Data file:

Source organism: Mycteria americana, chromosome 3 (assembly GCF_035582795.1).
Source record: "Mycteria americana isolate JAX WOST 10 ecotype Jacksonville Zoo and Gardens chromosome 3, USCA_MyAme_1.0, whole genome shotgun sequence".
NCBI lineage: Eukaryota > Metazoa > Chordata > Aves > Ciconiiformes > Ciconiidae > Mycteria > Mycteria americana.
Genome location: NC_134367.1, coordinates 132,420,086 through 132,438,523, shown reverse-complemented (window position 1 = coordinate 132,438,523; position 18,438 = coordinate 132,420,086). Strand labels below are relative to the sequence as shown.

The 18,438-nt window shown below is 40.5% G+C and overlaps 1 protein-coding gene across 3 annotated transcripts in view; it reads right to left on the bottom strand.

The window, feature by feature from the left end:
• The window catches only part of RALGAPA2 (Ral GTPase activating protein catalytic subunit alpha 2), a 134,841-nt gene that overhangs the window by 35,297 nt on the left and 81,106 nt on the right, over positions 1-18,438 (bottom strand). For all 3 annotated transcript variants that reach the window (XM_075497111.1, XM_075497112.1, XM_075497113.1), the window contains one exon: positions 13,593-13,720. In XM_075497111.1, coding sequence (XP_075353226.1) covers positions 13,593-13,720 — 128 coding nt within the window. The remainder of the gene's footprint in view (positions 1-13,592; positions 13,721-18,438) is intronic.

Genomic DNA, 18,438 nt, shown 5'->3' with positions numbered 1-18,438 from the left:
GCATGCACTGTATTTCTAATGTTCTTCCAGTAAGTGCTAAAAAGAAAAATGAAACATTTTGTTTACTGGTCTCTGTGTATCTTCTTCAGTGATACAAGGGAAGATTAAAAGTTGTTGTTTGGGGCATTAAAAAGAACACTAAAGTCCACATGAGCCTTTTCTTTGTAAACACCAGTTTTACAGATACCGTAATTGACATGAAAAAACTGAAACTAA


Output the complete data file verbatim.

Source organism: Mycteria americana, chromosome 3 (assembly GCF_035582795.1).
Source record: "Mycteria americana isolate JAX WOST 10 ecotype Jacksonville Zoo and Gardens chromosome 3, USCA_MyAme_1.0, whole genome shotgun sequence".
NCBI lineage: Eukaryota > Metazoa > Chordata > Aves > Ciconiiformes > Ciconiidae > Mycteria > Mycteria americana.
Genome location: NC_134367.1, coordinates 132,420,086 through 132,438,523, shown reverse-complemented (window position 1 = coordinate 132,438,523; position 18,438 = coordinate 132,420,086). Strand labels below are relative to the sequence as shown.

The 18,438-nt window shown below is 40.5% G+C and overlaps 1 protein-coding gene across 3 annotated transcripts in view; it reads right to left on the bottom strand.

The window, feature by feature from the left end:
• The window catches only part of RALGAPA2 (Ral GTPase activating protein catalytic subunit alpha 2), a 134,841-nt gene that overhangs the window by 35,297 nt on the left and 81,106 nt on the right, over positions 1-18,438 (bottom strand). For all 3 annotated transcript variants that reach the window (XM_075497111.1, XM_075497112.1, XM_075497113.1), the window contains one exon: positions 13,593-13,720. In XM_075497111.1, coding sequence (XP_075353226.1) covers positions 13,593-13,720 — 128 coding nt within the window. The remainder of the gene's footprint in view (positions 1-13,592; positions 13,721-18,438) is intronic.

Genomic DNA, 18,438 nt, shown 5'->3' with positions numbered 1-18,438 from the left:
GCATGCACTGTATTTCTAATGTTCTTCCAGTAAGTGCTAAAAAGAAAAATGAAACATTTTGTTTACTGGTCTCTGTGTATCTTCTTCAGTGATACAAGGGAAGATTAAAAGTTGTTGTTTGGGGCATTAAAAAGAACACTAAAGTCCACATGAGCCTTTTCTTTGTAAACACCAGTTTTACAGATACCGTAATTGACATGAAAAAACTGAAACTAA